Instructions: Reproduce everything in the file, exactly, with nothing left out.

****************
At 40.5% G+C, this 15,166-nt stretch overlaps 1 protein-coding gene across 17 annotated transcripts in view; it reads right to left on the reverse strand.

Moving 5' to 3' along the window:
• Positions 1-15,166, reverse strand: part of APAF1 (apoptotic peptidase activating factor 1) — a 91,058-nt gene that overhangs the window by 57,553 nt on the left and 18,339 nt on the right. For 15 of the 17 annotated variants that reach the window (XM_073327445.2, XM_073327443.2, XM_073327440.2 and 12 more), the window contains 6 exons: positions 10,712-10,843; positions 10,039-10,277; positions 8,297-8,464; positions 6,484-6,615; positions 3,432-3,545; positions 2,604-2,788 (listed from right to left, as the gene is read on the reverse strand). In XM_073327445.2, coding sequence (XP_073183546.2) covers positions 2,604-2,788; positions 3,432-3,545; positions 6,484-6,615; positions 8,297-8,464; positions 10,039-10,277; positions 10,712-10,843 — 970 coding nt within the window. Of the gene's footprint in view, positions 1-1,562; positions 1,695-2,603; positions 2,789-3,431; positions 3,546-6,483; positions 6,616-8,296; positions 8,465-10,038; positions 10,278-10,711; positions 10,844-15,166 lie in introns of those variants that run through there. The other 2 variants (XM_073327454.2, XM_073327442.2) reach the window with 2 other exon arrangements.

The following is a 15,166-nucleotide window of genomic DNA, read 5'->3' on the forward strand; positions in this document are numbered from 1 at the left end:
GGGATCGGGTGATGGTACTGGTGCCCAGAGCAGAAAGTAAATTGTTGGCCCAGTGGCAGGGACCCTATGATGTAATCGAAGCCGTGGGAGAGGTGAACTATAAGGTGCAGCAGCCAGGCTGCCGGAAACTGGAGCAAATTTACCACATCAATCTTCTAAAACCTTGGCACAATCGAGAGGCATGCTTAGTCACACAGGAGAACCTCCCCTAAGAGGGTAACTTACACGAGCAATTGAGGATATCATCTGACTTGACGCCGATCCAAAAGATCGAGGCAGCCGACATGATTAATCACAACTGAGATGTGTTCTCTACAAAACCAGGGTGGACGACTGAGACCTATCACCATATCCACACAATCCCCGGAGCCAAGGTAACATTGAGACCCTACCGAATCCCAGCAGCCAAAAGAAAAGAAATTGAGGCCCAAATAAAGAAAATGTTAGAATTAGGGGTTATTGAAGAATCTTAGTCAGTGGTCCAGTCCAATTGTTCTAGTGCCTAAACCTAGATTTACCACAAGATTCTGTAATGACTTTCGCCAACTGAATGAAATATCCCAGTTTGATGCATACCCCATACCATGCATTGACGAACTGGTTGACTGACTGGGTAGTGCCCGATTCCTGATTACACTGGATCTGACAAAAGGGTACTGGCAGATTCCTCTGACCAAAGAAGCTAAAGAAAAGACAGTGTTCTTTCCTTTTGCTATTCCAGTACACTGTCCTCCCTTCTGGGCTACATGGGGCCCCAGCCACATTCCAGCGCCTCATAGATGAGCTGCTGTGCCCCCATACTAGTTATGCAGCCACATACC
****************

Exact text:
At 40.5% G+C, this 15,166-nt stretch overlaps 1 protein-coding gene across 17 annotated transcripts in view; it reads right to left on the reverse strand.

Moving 5' to 3' along the window:
• Positions 1-15,166, reverse strand: part of APAF1 (apoptotic peptidase activating factor 1) — a 91,058-nt gene that overhangs the window by 57,553 nt on the left and 18,339 nt on the right. For 15 of the 17 annotated variants that reach the window (XM_073327445.2, XM_073327443.2, XM_073327440.2 and 12 more), the window contains 6 exons: positions 10,712-10,843; positions 10,039-10,277; positions 8,297-8,464; positions 6,484-6,615; positions 3,432-3,545; positions 2,604-2,788 (listed from right to left, as the gene is read on the reverse strand). In XM_073327445.2, coding sequence (XP_073183546.2) covers positions 2,604-2,788; positions 3,432-3,545; positions 6,484-6,615; positions 8,297-8,464; positions 10,039-10,277; positions 10,712-10,843 — 970 coding nt within the window. Of the gene's footprint in view, positions 1-1,562; positions 1,695-2,603; positions 2,789-3,431; positions 3,546-6,483; positions 6,616-8,296; positions 8,465-10,038; positions 10,278-10,711; positions 10,844-15,166 lie in introns of those variants that run through there. The other 2 variants (XM_073327454.2, XM_073327442.2) reach the window with 2 other exon arrangements.

The following is a 15,166-nucleotide window of genomic DNA, read 5'->3' on the forward strand; positions in this document are numbered from 1 at the left end:
GGGATCGGGTGATGGTACTGGTGCCCAGAGCAGAAAGTAAATTGTTGGCCCAGTGGCAGGGACCCTATGATGTAATCGAAGCCGTGGGAGAGGTGAACTATAAGGTGCAGCAGCCAGGCTGCCGGAAACTGGAGCAAATTTACCACATCAATCTTCTAAAACCTTGGCACAATCGAGAGGCATGCTTAGTCACACAGGAGAACCTCCCCTAAGAGGGTAACTTACACGAGCAATTGAGGATATCATCTGACTTGACGCCGATCCAAAAGATCGAGGCAGCCGACATGATTAATCACAACTGAGATGTGTTCTCTACAAAACCAGGGTGGACGACTGAGACCTATCACCATATCCACACAATCCCCGGAGCCAAGGTAACATTGAGACCCTACCGAATCCCAGCAGCCAAAAGAAAAGAAATTGAGGCCCAAATAAAGAAAATGTTAGAATTAGGGGTTATTGAAGAATCTTAGTCAGTGGTCCAGTCCAATTGTTCTAGTGCCTAAACCTAGATTTACCACAAGATTCTGTAATGACTTTCGCCAACTGAATGAAATATCCCAGTTTGATGCATACCCCATACCATGCATTGACGAACTGGTTGACTGACTGGGTAGTGCCCGATTCCTGATTACACTGGATCTGACAAAAGGGTACTGGCAGATTCCTCTGACCAAAGAAGCTAAAGAAAAGACAGTGTTCTTTCCTTTTGCTATTCCAGTACACTGTCCTCCCTTCTGGGCTACATGGGGCCCCAGCCACATTCCAGCGCCTCATAGATGAGCTGCTGTGCCCCCATACTAGTTATGCAGCCACATACC